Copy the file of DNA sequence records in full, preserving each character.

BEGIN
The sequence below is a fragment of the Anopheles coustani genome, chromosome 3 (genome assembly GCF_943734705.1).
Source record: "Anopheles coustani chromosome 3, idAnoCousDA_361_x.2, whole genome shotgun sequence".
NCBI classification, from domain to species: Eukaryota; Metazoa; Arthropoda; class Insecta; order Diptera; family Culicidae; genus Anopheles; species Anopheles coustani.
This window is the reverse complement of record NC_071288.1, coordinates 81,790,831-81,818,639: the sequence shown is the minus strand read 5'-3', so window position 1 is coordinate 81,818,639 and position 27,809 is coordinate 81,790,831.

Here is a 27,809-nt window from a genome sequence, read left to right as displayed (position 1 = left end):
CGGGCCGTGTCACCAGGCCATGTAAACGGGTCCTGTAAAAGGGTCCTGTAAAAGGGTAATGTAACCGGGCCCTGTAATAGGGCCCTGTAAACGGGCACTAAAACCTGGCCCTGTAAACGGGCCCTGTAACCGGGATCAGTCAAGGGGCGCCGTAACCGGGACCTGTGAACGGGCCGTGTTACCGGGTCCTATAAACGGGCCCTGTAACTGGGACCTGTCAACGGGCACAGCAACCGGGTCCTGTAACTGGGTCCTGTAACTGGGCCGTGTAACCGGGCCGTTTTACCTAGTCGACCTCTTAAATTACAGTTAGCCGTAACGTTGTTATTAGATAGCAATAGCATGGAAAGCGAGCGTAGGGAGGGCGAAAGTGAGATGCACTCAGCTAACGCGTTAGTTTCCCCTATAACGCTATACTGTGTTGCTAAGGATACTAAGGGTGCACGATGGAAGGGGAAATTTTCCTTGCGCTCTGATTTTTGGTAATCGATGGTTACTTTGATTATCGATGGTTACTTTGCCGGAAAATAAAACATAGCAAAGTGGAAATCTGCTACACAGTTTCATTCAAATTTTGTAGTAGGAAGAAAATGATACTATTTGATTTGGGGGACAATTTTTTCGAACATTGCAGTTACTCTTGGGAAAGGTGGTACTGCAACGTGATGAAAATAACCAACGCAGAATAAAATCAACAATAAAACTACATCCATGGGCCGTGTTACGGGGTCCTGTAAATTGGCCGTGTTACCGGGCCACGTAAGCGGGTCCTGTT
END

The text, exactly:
The sequence below is a fragment of the Anopheles coustani genome, chromosome 3 (genome assembly GCF_943734705.1).
Source record: "Anopheles coustani chromosome 3, idAnoCousDA_361_x.2, whole genome shotgun sequence".
NCBI classification, from domain to species: Eukaryota; Metazoa; Arthropoda; class Insecta; order Diptera; family Culicidae; genus Anopheles; species Anopheles coustani.
This window is the reverse complement of record NC_071288.1, coordinates 81,790,831-81,818,639: the sequence shown is the minus strand read 5'-3', so window position 1 is coordinate 81,818,639 and position 27,809 is coordinate 81,790,831.

Here is a 27,809-nt window from a genome sequence, read left to right as displayed (position 1 = left end):
CGGGCCGTGTCACCAGGCCATGTAAACGGGTCCTGTAAAAGGGTCCTGTAAAAGGGTAATGTAACCGGGCCCTGTAATAGGGCCCTGTAAACGGGCACTAAAACCTGGCCCTGTAAACGGGCCCTGTAACCGGGATCAGTCAAGGGGCGCCGTAACCGGGACCTGTGAACGGGCCGTGTTACCGGGTCCTATAAACGGGCCCTGTAACTGGGACCTGTCAACGGGCACAGCAACCGGGTCCTGTAACTGGGTCCTGTAACTGGGCCGTGTAACCGGGCCGTTTTACCTAGTCGACCTCTTAAATTACAGTTAGCCGTAACGTTGTTATTAGATAGCAATAGCATGGAAAGCGAGCGTAGGGAGGGCGAAAGTGAGATGCACTCAGCTAACGCGTTAGTTTCCCCTATAACGCTATACTGTGTTGCTAAGGATACTAAGGGTGCACGATGGAAGGGGAAATTTTCCTTGCGCTCTGATTTTTGGTAATCGATGGTTACTTTGATTATCGATGGTTACTTTGCCGGAAAATAAAACATAGCAAAGTGGAAATCTGCTACACAGTTTCATTCAAATTTTGTAGTAGGAAGAAAATGATACTATTTGATTTGGGGGACAATTTTTTCGAACATTGCAGTTACTCTTGGGAAAGGTGGTACTGCAACGTGATGAAAATAACCAACGCAGAATAAAATCAACAATAAAACTACATCCATGGGCCGTGTTACGGGGTCCTGTAAATTGGCCGTGTTACCGGGCCACGTAAGCGGGTCCTGTT